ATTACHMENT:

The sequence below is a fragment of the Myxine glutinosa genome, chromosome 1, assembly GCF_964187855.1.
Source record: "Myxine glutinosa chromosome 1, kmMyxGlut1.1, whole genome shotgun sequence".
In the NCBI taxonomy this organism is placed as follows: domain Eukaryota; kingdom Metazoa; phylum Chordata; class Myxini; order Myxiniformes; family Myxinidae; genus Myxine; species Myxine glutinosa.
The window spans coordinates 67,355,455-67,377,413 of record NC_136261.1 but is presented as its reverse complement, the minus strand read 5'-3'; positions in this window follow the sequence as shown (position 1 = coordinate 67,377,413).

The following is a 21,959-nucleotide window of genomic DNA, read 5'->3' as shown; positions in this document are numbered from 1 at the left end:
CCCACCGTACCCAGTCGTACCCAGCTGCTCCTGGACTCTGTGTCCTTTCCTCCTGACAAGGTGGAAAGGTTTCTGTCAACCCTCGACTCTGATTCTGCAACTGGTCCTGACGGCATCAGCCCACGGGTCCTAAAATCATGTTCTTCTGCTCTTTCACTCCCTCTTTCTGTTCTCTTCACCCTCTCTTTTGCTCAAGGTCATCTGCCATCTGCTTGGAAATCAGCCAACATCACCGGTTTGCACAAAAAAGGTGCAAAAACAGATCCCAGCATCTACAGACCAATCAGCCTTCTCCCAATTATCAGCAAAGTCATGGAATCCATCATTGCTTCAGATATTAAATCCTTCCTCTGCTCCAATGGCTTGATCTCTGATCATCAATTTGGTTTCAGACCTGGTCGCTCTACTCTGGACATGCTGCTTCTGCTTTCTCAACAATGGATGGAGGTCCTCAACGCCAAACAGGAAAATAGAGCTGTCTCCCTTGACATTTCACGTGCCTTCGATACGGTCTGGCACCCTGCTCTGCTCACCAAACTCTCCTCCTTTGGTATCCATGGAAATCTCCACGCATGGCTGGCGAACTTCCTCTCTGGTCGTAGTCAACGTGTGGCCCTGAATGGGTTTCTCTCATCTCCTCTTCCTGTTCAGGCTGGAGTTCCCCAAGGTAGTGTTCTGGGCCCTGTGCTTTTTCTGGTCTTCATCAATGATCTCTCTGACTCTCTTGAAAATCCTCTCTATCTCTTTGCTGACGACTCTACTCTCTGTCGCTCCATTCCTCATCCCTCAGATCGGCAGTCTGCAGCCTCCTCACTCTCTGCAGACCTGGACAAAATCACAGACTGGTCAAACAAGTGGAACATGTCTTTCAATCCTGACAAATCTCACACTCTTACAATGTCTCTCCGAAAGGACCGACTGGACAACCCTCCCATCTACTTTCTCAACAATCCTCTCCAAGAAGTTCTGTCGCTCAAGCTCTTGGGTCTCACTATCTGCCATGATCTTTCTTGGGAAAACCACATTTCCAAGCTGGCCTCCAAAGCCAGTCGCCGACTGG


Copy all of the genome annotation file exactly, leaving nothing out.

The sequence below is a fragment of the Myxine glutinosa genome, chromosome 1, assembly GCF_964187855.1.
Source record: "Myxine glutinosa chromosome 1, kmMyxGlut1.1, whole genome shotgun sequence".
In the NCBI taxonomy this organism is placed as follows: domain Eukaryota; kingdom Metazoa; phylum Chordata; class Myxini; order Myxiniformes; family Myxinidae; genus Myxine; species Myxine glutinosa.
The window spans coordinates 67,355,455-67,377,413 of record NC_136261.1 but is presented as its reverse complement, the minus strand read 5'-3'; positions in this window follow the sequence as shown (position 1 = coordinate 67,377,413).

The following is a 21,959-nucleotide window of genomic DNA, read 5'->3' as shown; positions in this document are numbered from 1 at the left end:
CCCACCGTACCCAGTCGTACCCAGCTGCTCCTGGACTCTGTGTCCTTTCCTCCTGACAAGGTGGAAAGGTTTCTGTCAACCCTCGACTCTGATTCTGCAACTGGTCCTGACGGCATCAGCCCACGGGTCCTAAAATCATGTTCTTCTGCTCTTTCACTCCCTCTTTCTGTTCTCTTCACCCTCTCTTTTGCTCAAGGTCATCTGCCATCTGCTTGGAAATCAGCCAACATCACCGGTTTGCACAAAAAAGGTGCAAAAACAGATCCCAGCATCTACAGACCAATCAGCCTTCTCCCAATTATCAGCAAAGTCATGGAATCCATCATTGCTTCAGATATTAAATCCTTCCTCTGCTCCAATGGCTTGATCTCTGATCATCAATTTGGTTTCAGACCTGGTCGCTCTACTCTGGACATGCTGCTTCTGCTTTCTCAACAATGGATGGAGGTCCTCAACGCCAAACAGGAAAATAGAGCTGTCTCCCTTGACATTTCACGTGCCTTCGATACGGTCTGGCACCCTGCTCTGCTCACCAAACTCTCCTCCTTTGGTATCCATGGAAATCTCCACGCATGGCTGGCGAACTTCCTCTCTGGTCGTAGTCAACGTGTGGCCCTGAATGGGTTTCTCTCATCTCCTCTTCCTGTTCAGGCTGGAGTTCCCCAAGGTAGTGTTCTGGGCCCTGTGCTTTTTCTGGTCTTCATCAATGATCTCTCTGACTCTCTTGAAAATCCTCTCTATCTCTTTGCTGACGACTCTACTCTCTGTCGCTCCATTCCTCATCCCTCAGATCGGCAGTCTGCAGCCTCCTCACTCTCTGCAGACCTGGACAAAATCACAGACTGGTCAAACAAGTGGAACATGTCTTTCAATCCTGACAAATCTCACACTCTTACAATGTCTCTCCGAAAGGACCGACTGGACAACCCTCCCATCTACTTTCTCAACAATCCTCTCCAAGAAGTTCTGTCGCTCAAGCTCTTGGGTCTCACTATCTGCCATGATCTTTCTTGGGAAAACCACATTTCCAAGCTGGCCTCCAAAGCCAGTCGCCGACTGG